Mohler on Stanley: A Problem with Grace

If Jesus were to come back today, he would do it all again.  He would tweak the noses of the powers-that-be.  And he would get himself crucified.

Or maybe he would just get himself crucified on Al Mohler’s blog.

Albert Mohler, who is no stranger to provocative blogosphere discussions, stirred the pot with a post last week on megachurches.  In something akin to the experience of taking your car to get an oil change only to have your mechanic lecture you on the history of the internal combustion engine, he begins by giving us the full-on history of the megachurch movement, its development and its sociological implications, and comes around to make the point that megachurches are, in his estimation, the new purveyors of liberal theology.  Or maybe the object of this exercise was to take a swipe at a particular megachurch pastor?  (You’ll know when you read it.)

At issue for Mohler is a message that was preached by Andy Stanley at North Point Community Church a couple of weeks ago.  The message in question is part of a sermon series called “Christian“.  The big idea of the series is this:  Christianity has an image problem.  One of the biggest reasons is that the Bible is not clear on what it means to be a Christian–the word only appears three times in the entire New Testament.  It is painfully clear, however, on what it means to be a “disciple”–this is the word by which New Testament Christians most frequently identified themselves.  And the largest part of what it means to be a disciple is that we love others the way Jesus loved them.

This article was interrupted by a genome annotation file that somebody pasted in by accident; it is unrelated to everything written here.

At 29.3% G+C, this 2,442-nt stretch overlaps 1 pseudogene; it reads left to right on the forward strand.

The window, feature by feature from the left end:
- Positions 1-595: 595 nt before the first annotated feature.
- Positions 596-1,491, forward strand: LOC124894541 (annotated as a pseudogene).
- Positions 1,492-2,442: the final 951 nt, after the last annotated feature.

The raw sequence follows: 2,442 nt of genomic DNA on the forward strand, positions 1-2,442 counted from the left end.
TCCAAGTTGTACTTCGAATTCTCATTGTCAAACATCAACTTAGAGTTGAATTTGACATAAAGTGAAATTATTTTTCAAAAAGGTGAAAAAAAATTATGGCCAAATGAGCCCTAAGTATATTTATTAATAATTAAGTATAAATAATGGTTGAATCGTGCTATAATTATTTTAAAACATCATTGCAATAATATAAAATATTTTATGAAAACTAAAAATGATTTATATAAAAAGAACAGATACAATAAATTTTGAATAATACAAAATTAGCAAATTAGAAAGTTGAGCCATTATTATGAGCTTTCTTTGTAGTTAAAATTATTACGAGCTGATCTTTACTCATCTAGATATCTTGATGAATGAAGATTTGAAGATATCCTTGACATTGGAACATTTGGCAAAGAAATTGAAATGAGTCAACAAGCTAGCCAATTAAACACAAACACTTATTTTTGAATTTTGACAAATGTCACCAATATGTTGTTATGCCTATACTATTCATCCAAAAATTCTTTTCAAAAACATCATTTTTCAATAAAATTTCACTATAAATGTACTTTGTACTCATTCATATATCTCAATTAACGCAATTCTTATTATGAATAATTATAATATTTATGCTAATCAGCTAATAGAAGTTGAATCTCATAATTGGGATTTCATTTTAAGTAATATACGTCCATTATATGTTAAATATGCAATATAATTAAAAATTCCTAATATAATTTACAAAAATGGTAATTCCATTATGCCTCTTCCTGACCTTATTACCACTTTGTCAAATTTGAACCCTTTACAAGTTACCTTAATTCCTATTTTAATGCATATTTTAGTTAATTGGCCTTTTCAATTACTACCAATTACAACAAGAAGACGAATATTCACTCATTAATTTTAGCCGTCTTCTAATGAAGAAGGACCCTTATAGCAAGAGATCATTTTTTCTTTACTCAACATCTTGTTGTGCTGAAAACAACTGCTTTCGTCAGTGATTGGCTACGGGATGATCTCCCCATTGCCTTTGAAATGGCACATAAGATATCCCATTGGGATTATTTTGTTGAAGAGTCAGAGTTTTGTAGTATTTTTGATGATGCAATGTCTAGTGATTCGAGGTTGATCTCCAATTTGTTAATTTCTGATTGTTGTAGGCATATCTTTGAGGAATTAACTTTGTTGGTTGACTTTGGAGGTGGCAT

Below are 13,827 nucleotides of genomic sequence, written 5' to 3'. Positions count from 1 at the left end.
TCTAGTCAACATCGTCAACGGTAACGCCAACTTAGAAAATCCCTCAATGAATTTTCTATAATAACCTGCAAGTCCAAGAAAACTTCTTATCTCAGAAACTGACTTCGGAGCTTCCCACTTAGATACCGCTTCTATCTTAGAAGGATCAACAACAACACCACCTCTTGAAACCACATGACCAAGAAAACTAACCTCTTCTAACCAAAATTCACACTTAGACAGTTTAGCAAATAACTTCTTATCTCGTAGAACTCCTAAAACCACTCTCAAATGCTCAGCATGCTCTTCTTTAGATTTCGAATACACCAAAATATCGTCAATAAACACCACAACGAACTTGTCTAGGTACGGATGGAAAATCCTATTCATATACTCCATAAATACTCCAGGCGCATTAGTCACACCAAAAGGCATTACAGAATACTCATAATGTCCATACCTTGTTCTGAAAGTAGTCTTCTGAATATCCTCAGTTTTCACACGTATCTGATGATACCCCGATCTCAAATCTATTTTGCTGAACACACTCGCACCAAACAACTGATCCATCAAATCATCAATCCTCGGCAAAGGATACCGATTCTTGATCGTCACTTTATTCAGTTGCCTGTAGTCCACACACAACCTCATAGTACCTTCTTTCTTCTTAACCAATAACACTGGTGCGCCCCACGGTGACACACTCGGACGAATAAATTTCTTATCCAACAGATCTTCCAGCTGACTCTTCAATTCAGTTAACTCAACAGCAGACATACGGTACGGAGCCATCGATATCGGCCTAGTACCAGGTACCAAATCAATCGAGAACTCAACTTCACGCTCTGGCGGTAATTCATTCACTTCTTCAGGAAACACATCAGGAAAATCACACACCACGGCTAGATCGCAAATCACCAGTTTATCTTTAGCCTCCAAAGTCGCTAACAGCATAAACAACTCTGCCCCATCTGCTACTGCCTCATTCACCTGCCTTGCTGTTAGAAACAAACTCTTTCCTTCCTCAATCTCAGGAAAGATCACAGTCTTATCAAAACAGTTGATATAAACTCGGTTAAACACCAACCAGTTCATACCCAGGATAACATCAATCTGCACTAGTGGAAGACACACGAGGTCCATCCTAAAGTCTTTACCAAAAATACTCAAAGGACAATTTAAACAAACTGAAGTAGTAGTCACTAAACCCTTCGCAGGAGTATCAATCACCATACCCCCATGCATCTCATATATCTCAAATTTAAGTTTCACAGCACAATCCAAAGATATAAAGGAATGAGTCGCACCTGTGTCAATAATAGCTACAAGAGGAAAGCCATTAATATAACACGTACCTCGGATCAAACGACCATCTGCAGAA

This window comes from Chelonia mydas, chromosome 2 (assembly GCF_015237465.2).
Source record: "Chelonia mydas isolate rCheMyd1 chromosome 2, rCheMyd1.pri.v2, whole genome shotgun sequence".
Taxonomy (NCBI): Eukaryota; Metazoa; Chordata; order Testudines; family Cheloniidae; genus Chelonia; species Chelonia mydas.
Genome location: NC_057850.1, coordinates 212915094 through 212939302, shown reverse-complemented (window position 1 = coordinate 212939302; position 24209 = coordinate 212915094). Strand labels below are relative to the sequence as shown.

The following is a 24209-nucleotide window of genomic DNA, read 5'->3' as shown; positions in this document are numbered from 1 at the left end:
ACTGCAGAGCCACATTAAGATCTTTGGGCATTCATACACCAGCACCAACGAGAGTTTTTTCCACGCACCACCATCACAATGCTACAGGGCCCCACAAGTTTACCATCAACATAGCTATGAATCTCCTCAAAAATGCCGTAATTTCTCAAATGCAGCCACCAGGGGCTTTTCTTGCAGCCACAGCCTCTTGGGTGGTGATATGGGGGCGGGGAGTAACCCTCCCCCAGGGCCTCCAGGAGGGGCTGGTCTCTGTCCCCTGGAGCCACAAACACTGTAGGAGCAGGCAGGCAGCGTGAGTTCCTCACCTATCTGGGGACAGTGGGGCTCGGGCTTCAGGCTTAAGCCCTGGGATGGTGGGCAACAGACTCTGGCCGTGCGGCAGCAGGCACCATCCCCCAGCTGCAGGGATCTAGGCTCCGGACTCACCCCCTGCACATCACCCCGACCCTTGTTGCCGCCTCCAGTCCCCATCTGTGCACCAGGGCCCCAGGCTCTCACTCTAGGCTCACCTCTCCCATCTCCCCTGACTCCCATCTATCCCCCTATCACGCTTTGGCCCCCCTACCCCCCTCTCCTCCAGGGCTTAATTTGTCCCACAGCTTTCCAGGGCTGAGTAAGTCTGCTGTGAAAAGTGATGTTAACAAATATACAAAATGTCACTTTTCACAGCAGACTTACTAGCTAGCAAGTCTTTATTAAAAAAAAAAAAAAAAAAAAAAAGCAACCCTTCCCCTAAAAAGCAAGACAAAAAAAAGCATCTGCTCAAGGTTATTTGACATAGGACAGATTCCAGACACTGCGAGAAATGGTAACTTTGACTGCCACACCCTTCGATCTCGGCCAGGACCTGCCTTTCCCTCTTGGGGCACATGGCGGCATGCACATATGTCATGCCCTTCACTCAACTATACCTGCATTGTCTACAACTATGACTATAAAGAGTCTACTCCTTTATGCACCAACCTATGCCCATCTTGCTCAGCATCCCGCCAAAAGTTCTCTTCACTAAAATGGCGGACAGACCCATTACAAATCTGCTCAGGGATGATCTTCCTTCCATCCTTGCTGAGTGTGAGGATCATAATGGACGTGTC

One of the biggest aspects of how Jesus loved others was that he loved with the fullness of grace and truth.  Not grace without truth, or truth without grace, or some partial combination of the two, but the full measure of both grace and truth.